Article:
US companies are primarily targeting Latin America for both greenfield projects and mergers and acquisitions (M&A).

A study by consultancy firm KPMG found that when it came to emerging markets, US companies had made a total of 116 company acquisitions in the second half of 2010. Brazil had the most activity with 21 acquisitions from US firms. Central America and the Caribbean recorded 17 acquisitions and other South American countries contributed for 10. Other top targets for US corporations in the second half of 2010 were India, China and Russia.


The M&A numbers correspond with figures from fDi’s latest Global Outlook report, which found that greenfield FDI projects were growing most rapidly in Latin America. This trend was most pronounced in Brazil, which attracted the largest annual increase in greenfield FDI in 2010 with a 29% gain. In fact, Latin America and the Caribbean was the only region to see an increase in greenfield capital investment in the year, thanks primarily to the results from Brazil.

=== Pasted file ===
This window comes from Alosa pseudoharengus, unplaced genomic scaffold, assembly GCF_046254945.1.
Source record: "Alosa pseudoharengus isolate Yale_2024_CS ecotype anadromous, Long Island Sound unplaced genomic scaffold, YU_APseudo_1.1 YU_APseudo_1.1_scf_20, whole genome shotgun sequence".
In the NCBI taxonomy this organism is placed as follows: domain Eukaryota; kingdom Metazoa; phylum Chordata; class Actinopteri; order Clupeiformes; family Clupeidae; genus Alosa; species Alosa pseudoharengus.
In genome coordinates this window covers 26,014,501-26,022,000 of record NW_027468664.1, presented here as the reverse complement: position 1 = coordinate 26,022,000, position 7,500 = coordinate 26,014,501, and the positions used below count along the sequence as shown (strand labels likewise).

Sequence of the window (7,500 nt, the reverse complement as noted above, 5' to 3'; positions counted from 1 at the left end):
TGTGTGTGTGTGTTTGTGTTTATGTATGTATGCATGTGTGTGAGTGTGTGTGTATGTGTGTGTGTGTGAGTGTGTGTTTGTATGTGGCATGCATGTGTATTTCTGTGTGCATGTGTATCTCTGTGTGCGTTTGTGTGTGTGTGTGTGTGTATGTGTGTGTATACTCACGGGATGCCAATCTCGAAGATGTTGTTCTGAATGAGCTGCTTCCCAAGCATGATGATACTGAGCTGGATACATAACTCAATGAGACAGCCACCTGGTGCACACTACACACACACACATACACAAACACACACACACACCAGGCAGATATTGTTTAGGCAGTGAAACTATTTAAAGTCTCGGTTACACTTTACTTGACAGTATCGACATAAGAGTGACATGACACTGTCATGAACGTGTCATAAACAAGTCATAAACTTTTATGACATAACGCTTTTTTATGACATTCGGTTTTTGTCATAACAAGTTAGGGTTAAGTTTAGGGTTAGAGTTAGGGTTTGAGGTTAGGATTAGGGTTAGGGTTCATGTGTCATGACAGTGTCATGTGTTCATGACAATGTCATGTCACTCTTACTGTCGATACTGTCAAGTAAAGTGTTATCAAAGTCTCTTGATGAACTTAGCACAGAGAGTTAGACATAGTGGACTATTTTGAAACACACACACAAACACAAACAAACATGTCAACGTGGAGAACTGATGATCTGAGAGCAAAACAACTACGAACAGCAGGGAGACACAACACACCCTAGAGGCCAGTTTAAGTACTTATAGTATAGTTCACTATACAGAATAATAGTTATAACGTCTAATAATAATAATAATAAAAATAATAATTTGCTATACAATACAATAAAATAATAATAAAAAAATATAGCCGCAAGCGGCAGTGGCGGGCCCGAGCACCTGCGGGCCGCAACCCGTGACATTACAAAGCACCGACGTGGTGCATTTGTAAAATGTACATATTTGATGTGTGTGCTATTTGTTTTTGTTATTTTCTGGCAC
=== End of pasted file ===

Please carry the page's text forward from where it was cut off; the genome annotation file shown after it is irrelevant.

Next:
The report stated: “On a global level, Brazil entered the top 10 destination countries in the world, moving from 11th position to seventh place in 2010 in terms of number of FDI projects attracted. Brazil ranked fourth globally in terms of capital investment and job creation.”

In Brazil itself, the city of São Paulo took in nearly 25% of the country’s FDI projects and was the top urban destination in the region.

Mark Barnes, principal at KPMG, stated that Latin America was ripe for acquisitions as they were undervalued with many deals still to be made. He said: “Brazil clearly stands out because it is one of the fastest-growing economies in the world. Brazil has a strong growing middle class with disposable income and an appetite for new goods and services. There are also significant opportunities going forward in specific sectors, such as infrastructure and energy, as the country gears up to host the 2014 World Cup and 2016 Olympics.” 

KPMG’s study, which tracked completed deals where an acquirer took at least a 5% shareholding interest, also noted a pick-up in emerging market-to-emerging market M&A deals. The report suggested that this meant these countries were becoming more comfortable with such ventures.